Further, a trade mark that is misleading, deceptive or made in bad faith could be denied registration or even revoked later if it misleads the public, for example, regarding environmental friendliness. Though it is a potential ground for refusal, it is rarely invoked in practice for green trade mark applications.

Green claims and greenwashing

This is different, however, when it comes to using green brands and claims in advertising.

In accordance with the EU’s mission to combat greenwashing, where products or processes are made to appear more environmentally friendly than they truly are, the EU Commission introduced the proposal for a Green Claims Directive in March 2023. The Green Claims Directive includes the prohibition of environmental advertising claims (green claims) and labels that may mislead or deceive EU consumers by establishing several minimum criteria for transparency and credibility. Further, companies will have to obtain approval of their green marketing claims from an independent verifier before they can be used in advertising. The Green Claims Directive also provides for a comprehensive range of deterrent sanctions and penalties in order to sanction violations. The proposal is still subject to negotiations and it is not yet clear when they will be finally adopted.

That proposal supports the recently adopted Directive to empower consumers for environmental change through better protection against unfair practices and better information, which entered into force on 26 March 2024, and has to be applied by the EU member states by 27 September 2026. This directive aims to better protect consumers from misleading advertising with regard to misleading, unclear, or poorly-substantiated environmental claims (greenwashing). It contains a non-exhaustive list of banned commercial practices regarding the use of generic environmental claims, which include any message or representation, including labels, brand names, company names or product names.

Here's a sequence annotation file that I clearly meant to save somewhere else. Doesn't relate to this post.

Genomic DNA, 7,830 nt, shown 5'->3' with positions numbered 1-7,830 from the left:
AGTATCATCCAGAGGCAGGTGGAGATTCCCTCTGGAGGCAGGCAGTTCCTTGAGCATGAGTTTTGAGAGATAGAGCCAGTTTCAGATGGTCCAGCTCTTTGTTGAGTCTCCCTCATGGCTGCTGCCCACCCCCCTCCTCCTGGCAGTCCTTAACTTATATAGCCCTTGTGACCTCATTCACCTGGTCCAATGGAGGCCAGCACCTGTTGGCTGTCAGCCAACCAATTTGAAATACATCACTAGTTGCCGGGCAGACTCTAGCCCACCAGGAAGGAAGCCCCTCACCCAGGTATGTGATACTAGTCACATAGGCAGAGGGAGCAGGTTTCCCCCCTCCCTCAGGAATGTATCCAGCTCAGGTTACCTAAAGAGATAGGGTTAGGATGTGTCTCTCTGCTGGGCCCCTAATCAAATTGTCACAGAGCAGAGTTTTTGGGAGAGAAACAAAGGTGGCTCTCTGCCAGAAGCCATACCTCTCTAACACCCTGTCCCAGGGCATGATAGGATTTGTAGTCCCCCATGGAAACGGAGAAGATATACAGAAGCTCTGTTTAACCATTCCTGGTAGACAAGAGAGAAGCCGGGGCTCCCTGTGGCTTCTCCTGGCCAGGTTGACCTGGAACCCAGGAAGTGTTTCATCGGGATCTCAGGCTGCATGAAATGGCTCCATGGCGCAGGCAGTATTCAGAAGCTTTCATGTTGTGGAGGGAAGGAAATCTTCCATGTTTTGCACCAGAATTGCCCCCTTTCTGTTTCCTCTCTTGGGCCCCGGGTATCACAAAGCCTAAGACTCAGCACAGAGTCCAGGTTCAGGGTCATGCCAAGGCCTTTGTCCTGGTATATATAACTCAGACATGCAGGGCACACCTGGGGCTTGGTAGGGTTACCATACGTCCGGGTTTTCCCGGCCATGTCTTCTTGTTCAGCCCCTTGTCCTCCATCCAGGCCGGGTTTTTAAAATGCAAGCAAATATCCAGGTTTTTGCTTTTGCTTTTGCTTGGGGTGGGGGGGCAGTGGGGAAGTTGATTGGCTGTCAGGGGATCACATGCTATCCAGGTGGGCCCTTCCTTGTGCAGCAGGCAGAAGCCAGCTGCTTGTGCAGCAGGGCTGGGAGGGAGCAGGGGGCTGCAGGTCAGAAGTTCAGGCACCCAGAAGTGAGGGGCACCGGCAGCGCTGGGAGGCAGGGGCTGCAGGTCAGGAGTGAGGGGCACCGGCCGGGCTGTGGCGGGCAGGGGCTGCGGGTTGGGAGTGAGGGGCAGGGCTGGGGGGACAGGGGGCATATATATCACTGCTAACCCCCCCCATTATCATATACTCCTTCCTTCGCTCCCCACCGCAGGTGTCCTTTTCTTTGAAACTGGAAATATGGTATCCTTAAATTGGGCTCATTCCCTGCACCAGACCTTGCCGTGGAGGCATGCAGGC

The Impact Assessment Report accompanying the Green Claims Directive highlights that 53% of examined green claims in the EU give vague, misleading or unfounded information and 40% have no supporting evidence.


Environmental policy and a sustainable image are becoming increasingly important for companies and trade mark owners, materially influencing a company’s branding and advertising strategy.

Already, under current law, particular care must be taken when drafting specifications of goods and services for a trade mark application to ensure that they are not misleading or deceptive to the public. Further, applicants need to consider the distinctive and descriptiveness thresholds.

In terms of use, consideration should be given to the context of a mark’s use and the ability to substantiate a green claim, with the upcoming laws, companies could even be penalised if they are not able to do so.

However, it should not be forgotten that trade mark law can be useful in protecting against greenwashing and to convey trusted messages with regard to their business and/or characteristics of their goods/services to their customers.

Case details at a glance

Jurisdiction: European Union
Decision level:
General Court
Groschopp AG Drives & More v EUIPO
01 February 2023

Jurisdiction: European Union
Decision level:
General Court
dennree GmbH v EUIPO
13 July 2022